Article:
I own a home in California that has several home equity loans on it. All of the loans are with Wells Fargo and the loan was created and signed in CA. I have since moved to Idaho and can no longer make the loan payments on the CA house. The house is now less considerably less than the loan amounts. Idaho is not a debt forgiveness state and CA is. Would this be an Idaho case since I now live there or a CA case since that is where the house is and where the loan was created and signed? Additionally, if the house goes into foreclosure can I be held liable for the difference between the sale price and the loan balance?
Since you signed this agreement in California, and since the property in question is in California, the California courts should have jurisdiction in your case. You should keep in mind, however, that if a creditor is able to obtain a judgment against you in California, it may be able to “domesticate” the judgment in Idaho. If a creditor domesticates a judgment against you in Idaho, it may be able to execute on your assets in Idaho, possibly including your wages, bank accounts, and personal property, just as if it had obtained a judgment against you in Idaho. The creditor may also be able to execute against any assets you still have in California. Given the complexity of your situation and the possible legal consequences associated with the creditor pursuing you for the collection of this debt, I strongly encourage you to consult with an attorney to discuss your situation and the best course of action available to you to resolves these debts.
You mention in your question that California is a “debt forgiveness” state. I believe that you are referring to the California Code of Civil Procedure, Section 580(b), commonly referred to as the “anti-deficiency balance statute”. This law states that a lender may not obtain a judgment for a deficiency balance arising from a purchase money loan, meaning that an original mortgage lender cannot obtain a judgment for a deficiency balance if it is forced to foreclose. However, home equity loans are not affected by this law, as they are not purchase loans, so Wells Fargo may be able to obtain judgments against you for any deficiency on the several home equity loans on your property. Also, this law generally applies only to homes used as the primary residence of the borrower; since this property is no longer your primary residence, you may be subject to a deficiency balance judgment even on your primary loan. Again, you should consult with an attorney, preferably a California real-estate attorney, to determine what action the bank can take against you to collect on any deficiency balance remaining on your loans after foreclosure. To learn more about foreclosure and deficiency balances, I encourage you to visit the Bills.com Foreclosure page.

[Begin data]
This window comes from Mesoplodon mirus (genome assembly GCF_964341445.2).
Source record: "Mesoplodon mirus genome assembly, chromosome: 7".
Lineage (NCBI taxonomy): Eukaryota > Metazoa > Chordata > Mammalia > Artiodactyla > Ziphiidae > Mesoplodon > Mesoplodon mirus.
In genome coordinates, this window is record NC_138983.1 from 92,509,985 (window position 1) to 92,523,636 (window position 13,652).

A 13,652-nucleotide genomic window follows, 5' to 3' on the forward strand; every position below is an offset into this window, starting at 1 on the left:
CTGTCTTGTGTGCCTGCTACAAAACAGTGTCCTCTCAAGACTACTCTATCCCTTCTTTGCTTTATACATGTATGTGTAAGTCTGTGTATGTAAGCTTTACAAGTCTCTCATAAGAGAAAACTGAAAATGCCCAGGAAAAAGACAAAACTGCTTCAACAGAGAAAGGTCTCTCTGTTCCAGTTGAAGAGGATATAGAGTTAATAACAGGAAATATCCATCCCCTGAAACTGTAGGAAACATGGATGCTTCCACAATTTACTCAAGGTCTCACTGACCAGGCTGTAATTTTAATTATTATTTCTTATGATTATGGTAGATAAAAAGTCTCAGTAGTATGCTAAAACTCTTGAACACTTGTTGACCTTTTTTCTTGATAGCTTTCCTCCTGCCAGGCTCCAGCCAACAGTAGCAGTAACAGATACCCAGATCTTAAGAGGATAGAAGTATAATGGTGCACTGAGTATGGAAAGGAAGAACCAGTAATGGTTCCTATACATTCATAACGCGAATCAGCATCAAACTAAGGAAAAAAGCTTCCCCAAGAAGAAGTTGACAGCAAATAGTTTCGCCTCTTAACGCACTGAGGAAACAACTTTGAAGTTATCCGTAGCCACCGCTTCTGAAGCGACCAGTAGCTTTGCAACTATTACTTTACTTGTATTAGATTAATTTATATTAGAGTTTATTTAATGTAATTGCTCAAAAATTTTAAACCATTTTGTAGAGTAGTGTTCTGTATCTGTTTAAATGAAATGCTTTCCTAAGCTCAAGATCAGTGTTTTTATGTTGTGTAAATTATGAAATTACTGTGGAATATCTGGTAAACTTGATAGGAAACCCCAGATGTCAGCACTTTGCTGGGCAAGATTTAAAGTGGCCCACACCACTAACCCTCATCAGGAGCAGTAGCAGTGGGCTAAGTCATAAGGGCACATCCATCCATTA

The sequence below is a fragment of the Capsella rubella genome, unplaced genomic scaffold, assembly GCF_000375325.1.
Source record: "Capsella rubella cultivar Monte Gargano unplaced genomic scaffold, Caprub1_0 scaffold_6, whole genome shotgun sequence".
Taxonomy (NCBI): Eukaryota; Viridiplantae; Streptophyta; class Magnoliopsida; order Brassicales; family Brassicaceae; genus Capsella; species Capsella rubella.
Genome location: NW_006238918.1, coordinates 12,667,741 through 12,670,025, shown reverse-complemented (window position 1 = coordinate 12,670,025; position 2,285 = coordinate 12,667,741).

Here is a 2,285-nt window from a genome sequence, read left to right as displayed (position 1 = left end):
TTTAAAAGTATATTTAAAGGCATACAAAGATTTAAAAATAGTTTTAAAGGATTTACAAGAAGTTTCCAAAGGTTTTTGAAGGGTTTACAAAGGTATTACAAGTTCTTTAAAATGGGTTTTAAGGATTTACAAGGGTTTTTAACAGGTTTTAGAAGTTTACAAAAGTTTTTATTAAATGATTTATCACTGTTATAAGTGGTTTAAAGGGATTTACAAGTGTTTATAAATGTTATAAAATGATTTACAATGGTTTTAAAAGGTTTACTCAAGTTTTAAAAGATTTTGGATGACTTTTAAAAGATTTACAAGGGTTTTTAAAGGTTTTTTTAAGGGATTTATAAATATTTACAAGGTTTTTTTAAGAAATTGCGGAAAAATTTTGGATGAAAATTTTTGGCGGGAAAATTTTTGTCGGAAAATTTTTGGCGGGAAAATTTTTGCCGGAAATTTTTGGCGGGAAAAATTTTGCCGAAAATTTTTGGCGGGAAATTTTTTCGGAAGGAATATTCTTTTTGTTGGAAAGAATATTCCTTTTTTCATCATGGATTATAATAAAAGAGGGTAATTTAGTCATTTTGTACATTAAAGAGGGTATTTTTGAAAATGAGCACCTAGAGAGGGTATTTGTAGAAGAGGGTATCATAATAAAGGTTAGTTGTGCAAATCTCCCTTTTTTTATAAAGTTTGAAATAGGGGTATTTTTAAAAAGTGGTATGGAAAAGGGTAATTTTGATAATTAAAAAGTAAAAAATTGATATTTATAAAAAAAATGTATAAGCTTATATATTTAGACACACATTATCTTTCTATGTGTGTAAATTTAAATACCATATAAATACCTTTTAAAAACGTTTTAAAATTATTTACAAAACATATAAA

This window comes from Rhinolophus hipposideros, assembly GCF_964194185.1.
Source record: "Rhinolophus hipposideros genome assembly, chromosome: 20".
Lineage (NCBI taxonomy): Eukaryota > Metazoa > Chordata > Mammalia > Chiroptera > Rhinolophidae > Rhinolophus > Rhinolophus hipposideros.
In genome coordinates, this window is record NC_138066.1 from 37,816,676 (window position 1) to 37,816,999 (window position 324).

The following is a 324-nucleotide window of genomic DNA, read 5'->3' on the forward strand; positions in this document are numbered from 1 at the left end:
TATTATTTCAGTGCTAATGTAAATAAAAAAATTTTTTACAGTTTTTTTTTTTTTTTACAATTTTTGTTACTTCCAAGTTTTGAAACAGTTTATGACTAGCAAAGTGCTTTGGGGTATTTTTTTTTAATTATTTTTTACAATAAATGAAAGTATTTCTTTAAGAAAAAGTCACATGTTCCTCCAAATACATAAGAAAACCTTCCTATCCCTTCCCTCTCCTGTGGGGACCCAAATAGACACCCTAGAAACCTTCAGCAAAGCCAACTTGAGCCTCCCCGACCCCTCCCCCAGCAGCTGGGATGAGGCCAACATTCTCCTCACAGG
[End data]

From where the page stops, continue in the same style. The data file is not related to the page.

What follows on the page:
The fact that you may be subject to deficiency judgments for your home equity loans means that you may need to work with your lenders to repay any deficiency balances even if you have decided to let your property go into foreclosure. You may also want to try to prevent the property from going into foreclosure by selling the home through a short sale. You should contact your lender and explain your situation to find out what programs the bank can offer you to resolve this problem before foreclosure is necessary. Again, you should speak with an attorney to determine your rights in this situation and to help you determine the best solution to your financial problems. For example, you may be able to file for bankruptcy protection after foreclosure to protect your assets from further collection efforts by your creditors. For more information about bankruptcy, I invite you to visit the Bills.com bankruptcy page.
After speaking with your mortgage lender and an attorney, you will likely find that several options are available to you to help you take care of you current financial troubles.
I hope that the information I have provided helps you in resolving your financial difficulties, and help you Find. Learn. Save.